In the same way, just as these cities share a common industrial past, the film contends that they share a common post-industrial future. Detroit, Lodz, Buffalo, Leipzig— all these one-time manufacturing centers face the the same kind of problems: an eroding tax base, national stigma, buildings beset by a plague of dots, what have you. The film suggests that all of these places are moving on together, although the details of where they’re going remain a little sketchy. Regardless, the future the film advertises is a more bottom-up, grassroots place— an Etsy instead of the past’s Sears and Roebuck. While this may be a slightly awkward message in a moment when an uptick in auto sales has led to a palpable feeling of well-being in a still auto-focused Mitten, the film and post-screening panel's recommendations about dependence on heavy industry seemed pretty clear. During the panel, author Grace Lee Boggs (who appeared prominently in the film) explained that the city simply wouldn't be going back to the days of top-down “Chrysler plants that employed 17,000 people”, because while those places may have underpinned the success of one decade, their all-or-nothing nature meant that they undermined the success of the ones that came afterward. The move forward, Boggs said, would be more about “community”. This people-centric future was also referenced by the film's director, Philip Lauri, who said that he tried to document projects that ordinary citizens could manage. “These aren't people with millions and millions of dollars,” he said. “The point of this was to show solutions, that they're easy, that it's really just [that] you make a decision, and you act accordingly.” This is, of course, a very optimistic way of looking at things. Yet there are certainly reasons to be so. For example, the film's booster-y interview subjects weren't just from one part of society: there were people from government, business, art, education, the black and white communities, people with more economic than social capital and people for whom it's the other way around. Since the panelists emphasized that the world after the factory may look very much like the one before it, the right metaphor may be that Detroit revitalization is a carriage pulled by an awful lot of horses.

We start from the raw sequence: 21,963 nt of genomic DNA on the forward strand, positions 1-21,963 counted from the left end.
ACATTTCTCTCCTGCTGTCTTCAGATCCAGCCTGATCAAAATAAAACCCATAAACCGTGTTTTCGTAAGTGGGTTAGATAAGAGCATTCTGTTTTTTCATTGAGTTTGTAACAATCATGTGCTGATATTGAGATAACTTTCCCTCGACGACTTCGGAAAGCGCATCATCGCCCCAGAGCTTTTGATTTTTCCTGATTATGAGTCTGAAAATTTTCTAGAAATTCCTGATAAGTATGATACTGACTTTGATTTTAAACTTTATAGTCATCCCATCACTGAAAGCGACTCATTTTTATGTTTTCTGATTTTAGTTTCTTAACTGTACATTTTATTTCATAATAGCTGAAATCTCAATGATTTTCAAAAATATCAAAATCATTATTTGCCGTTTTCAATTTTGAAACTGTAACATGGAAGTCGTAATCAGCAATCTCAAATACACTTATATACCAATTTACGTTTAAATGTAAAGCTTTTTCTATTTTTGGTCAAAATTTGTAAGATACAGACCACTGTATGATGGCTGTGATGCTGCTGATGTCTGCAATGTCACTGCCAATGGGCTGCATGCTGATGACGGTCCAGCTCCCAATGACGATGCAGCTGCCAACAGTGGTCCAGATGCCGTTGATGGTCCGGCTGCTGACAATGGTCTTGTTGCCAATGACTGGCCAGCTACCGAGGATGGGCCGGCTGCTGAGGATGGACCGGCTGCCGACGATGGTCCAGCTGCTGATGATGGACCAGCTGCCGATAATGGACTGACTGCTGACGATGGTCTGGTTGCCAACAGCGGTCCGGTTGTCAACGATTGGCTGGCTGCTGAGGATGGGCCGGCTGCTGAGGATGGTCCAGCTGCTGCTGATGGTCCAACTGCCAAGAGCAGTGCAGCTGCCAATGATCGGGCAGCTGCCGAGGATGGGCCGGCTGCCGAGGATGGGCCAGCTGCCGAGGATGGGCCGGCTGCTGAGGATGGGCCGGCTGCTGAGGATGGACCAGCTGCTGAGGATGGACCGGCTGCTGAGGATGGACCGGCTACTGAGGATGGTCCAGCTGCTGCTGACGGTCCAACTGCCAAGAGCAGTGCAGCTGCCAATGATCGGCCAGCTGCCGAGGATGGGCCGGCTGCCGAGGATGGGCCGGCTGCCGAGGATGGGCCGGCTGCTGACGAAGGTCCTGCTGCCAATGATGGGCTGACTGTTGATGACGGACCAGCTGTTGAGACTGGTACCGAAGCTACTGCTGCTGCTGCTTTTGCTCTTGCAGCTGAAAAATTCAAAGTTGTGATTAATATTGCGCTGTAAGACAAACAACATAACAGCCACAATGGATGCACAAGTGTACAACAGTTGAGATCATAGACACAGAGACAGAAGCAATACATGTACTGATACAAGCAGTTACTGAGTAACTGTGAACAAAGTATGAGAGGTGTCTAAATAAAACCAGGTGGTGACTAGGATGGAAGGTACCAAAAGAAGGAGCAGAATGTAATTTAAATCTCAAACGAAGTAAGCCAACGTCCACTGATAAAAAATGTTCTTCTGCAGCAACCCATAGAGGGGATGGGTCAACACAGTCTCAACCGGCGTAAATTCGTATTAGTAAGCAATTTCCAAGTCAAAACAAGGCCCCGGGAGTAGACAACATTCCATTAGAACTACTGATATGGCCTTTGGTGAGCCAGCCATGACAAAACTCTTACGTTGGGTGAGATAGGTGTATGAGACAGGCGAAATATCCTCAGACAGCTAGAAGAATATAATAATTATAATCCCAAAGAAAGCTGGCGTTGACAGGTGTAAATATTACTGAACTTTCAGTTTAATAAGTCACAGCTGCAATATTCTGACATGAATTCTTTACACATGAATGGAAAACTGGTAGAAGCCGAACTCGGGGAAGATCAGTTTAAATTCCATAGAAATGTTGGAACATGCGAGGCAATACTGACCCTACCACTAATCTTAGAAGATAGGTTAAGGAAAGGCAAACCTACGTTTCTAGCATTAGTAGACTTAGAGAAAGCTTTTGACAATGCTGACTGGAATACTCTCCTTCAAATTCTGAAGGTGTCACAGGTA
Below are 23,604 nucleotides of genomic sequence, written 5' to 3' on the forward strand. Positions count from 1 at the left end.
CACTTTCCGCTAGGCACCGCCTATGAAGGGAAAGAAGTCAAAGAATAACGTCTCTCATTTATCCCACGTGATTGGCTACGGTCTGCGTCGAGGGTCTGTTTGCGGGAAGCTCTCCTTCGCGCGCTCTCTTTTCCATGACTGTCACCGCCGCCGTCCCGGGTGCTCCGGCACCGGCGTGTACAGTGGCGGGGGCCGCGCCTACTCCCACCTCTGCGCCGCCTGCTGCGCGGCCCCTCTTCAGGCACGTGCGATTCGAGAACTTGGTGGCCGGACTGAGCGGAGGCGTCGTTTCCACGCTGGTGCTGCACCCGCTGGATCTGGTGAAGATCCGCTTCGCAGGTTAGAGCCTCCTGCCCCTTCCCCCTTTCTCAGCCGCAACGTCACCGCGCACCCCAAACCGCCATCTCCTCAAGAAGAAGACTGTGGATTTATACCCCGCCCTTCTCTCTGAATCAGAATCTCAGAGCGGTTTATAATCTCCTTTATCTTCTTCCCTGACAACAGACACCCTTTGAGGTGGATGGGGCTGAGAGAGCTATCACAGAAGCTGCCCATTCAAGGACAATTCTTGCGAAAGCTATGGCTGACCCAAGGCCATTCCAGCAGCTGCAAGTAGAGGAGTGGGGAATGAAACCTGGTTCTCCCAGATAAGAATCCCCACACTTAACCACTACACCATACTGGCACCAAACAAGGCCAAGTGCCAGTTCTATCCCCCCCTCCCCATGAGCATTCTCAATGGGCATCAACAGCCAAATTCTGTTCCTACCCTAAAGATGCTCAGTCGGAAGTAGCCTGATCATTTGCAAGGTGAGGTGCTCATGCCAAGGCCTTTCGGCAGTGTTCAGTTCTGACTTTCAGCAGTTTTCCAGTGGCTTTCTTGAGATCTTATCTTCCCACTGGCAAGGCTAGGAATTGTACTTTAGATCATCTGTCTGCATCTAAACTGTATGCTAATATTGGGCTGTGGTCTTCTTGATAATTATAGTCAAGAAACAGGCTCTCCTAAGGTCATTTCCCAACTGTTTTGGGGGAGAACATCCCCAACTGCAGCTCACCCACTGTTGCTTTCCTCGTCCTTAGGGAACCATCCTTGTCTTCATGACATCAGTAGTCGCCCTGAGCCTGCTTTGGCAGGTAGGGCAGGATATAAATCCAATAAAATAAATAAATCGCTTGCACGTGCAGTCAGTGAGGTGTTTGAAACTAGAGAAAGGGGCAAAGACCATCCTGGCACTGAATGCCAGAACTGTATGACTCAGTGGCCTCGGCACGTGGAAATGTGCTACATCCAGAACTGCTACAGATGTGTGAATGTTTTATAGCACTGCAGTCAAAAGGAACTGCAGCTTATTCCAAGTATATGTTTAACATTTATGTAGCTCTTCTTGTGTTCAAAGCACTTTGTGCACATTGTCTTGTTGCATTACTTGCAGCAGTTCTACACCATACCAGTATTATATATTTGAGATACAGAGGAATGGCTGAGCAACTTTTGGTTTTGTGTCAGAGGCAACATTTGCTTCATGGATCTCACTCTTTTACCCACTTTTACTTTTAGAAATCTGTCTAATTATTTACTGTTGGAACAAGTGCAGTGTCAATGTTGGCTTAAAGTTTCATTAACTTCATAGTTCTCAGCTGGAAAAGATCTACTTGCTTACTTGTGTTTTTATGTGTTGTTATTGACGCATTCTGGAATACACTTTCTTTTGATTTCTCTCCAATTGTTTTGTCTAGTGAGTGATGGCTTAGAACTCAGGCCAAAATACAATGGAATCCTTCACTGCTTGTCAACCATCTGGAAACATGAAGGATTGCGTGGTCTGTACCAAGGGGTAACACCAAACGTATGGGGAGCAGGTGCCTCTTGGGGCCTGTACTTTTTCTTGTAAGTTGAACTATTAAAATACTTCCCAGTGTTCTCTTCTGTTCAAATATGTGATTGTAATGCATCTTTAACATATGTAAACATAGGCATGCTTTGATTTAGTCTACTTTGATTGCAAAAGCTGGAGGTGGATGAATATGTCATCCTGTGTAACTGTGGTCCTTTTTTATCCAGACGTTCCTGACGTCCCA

Nevertheless, the film glosses over some substantial differences between Lodz and Detroit: to take one small example, the film showed Lodz's streetcars casually rolling back and forth, as if to taunt the City That Rail Forgot . During the panel after the film, the moderator (WDET's Mikel Ellcessor) acknowledged the optimistic undercurrent, noting that a desire to have a positive image of Detroit can sometimes lead to “less photogenic” lives being left out. This assessment was spot-on: the Detroit this film depicted was less a city living with canceled rail, budget cuts, and the looming specter of a state takeover, and more somewhere with a generalized malaise of abandonment, economic decay, and the poor sentiments of its neighbors. Additionally, despite the pervasive optimism, the film doesn't offer the kind of concrete, ready-made solutions that some might be looking for. A telling moment: when someone in the audience asked why the city makes it so hard to start a business, Ellcessor said that there unfortunately wasn't anyone in the house that night who could really speak to the issue. Nevertheless, Lauri was very aware of this: he warned the audience at the beginning that the film wasn't a “self-help or a how-to guide for cities.”, but rather that it examines the cities' progress through the lens of the people making it happen. By this measure, the film seems to accomplish what it sets out to do: showing that post-industrial cities are similar, with similar problems that likely have similarly workable solutions. This last part is hammered home just before the credits, when the film rolls out a “where are they now” listing of many of its subjects along with updates on how their projects worked out.
Despite glossing over differences and many of the cities' seemingly insurmountable difficulties, in the end, the piece may not offer spelled-out solutions, but it does offer ideas for how people in a lot of places can find them. Most importantly, it shows that Detroit is not alone— and will be meeting Lodz and Cleveland for drinks after work.